All this plus themes of courage and friendship and adventure. It was about leaving home and seeing the world–and not your usual fare of dark forests and magic castles, but of suburbia and big cities and wintery private schools and beachside vacation destinations. Ness, the hero, came from a small house in a suburb with his family. He had a baseball cap and a scruffy dog. He was me. And he had best friends that he saw the world with. This was my On the Road in the 1990s.
EarthBound was the first game that I’d played that was so chock-full of text that I might as well have been reading a pile of books
It had a quirky, but heartfelt story that I fell in love with. And from then on, I needed my games to draw me in with the story and the setting and the characters–a fact that continues to this day. “Fun” is secondary to aesthetic and narrative. I want art and I want story. Games got me drawing and they got me reading and they inspired me to create my own stories.
When I was in grade, oh, four or five, I did one of those reading evaluation things that teachers give you. They told me I read on a college-grade level. I was a quiet kid who had little use for books, but I read more than most book-lovers. After all, the games I loved were filled with words, back before everything was voice-acted. My reading skills came from games.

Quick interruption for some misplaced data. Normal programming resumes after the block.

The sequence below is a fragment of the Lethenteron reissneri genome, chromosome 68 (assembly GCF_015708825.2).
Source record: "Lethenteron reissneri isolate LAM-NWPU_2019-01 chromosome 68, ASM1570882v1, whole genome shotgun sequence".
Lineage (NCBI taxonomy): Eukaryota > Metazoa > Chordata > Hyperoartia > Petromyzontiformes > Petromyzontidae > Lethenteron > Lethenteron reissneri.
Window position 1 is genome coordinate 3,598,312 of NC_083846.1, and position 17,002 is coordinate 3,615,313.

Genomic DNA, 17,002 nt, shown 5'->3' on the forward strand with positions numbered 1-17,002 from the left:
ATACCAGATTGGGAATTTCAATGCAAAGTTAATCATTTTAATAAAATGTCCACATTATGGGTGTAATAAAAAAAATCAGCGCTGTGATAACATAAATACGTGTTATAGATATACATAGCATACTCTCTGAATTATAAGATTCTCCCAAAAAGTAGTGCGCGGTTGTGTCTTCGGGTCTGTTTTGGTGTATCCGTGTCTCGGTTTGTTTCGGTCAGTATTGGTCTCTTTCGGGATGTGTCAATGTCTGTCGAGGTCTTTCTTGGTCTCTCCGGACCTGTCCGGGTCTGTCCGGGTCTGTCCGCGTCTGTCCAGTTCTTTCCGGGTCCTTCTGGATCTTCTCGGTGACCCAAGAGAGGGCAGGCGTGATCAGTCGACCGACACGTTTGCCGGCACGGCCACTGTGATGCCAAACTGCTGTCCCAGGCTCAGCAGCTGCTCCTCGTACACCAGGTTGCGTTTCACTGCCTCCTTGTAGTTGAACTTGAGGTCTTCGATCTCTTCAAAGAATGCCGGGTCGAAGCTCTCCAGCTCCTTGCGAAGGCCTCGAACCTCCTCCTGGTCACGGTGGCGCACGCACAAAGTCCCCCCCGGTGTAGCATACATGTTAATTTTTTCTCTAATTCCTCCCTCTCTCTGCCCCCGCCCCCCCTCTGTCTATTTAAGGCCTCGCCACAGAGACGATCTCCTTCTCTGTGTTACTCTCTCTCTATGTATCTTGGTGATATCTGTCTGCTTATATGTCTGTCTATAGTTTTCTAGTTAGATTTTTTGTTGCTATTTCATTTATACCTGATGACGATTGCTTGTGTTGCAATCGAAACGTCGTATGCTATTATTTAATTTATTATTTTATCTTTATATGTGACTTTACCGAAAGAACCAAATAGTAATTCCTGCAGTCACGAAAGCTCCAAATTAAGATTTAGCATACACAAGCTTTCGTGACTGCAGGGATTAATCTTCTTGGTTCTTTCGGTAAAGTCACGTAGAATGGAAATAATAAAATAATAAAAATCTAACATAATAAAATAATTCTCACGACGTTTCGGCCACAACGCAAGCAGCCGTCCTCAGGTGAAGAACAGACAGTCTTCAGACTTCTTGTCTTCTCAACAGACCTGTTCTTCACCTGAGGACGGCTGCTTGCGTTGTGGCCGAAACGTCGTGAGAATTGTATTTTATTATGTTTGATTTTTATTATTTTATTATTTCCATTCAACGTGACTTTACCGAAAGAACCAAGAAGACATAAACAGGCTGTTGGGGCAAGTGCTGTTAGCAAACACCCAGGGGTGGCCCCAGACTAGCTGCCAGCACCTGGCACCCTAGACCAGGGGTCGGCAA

And EarthBound was the start
It made me want to run away and have adventures. To write screenplays about psychics and mad scientists and aliens invading the suburbs. I wanted to build a house in the woods and listen to the Beatles on the radio all day long. I can think of so many beautiful, iconic moments in this goofy kids’ game that I could make this post go on and on and on.
Ultimately, EarthBound gave my mind a fictional wanderlust. Even though it was a game, it made me appreciate the beauty of the world outside my house. I look at the stars or smell the earth after it rains and I remember this dreamy feeling of wanting to put on my trusty baseball cap, leave home and save the world. Games like EarthBound provided this imaginary escape–the same kind books like Huckleberry Finn would do for readers. It was freedom. And that freedom is why I play games.
I have been playing a lot of story intense games over the last few weeks. 2017 has been churning out some real winners at the start of this year. Tales of Berseria has tugged at my heart strings and so has the critical and commercial darling, Horizon Zero Dawn. However, the game that I want to talk about today may have flown under the radar since so many great games have arrived. That game is called Night in the Woods and I present to you 5 things you should know about before you start.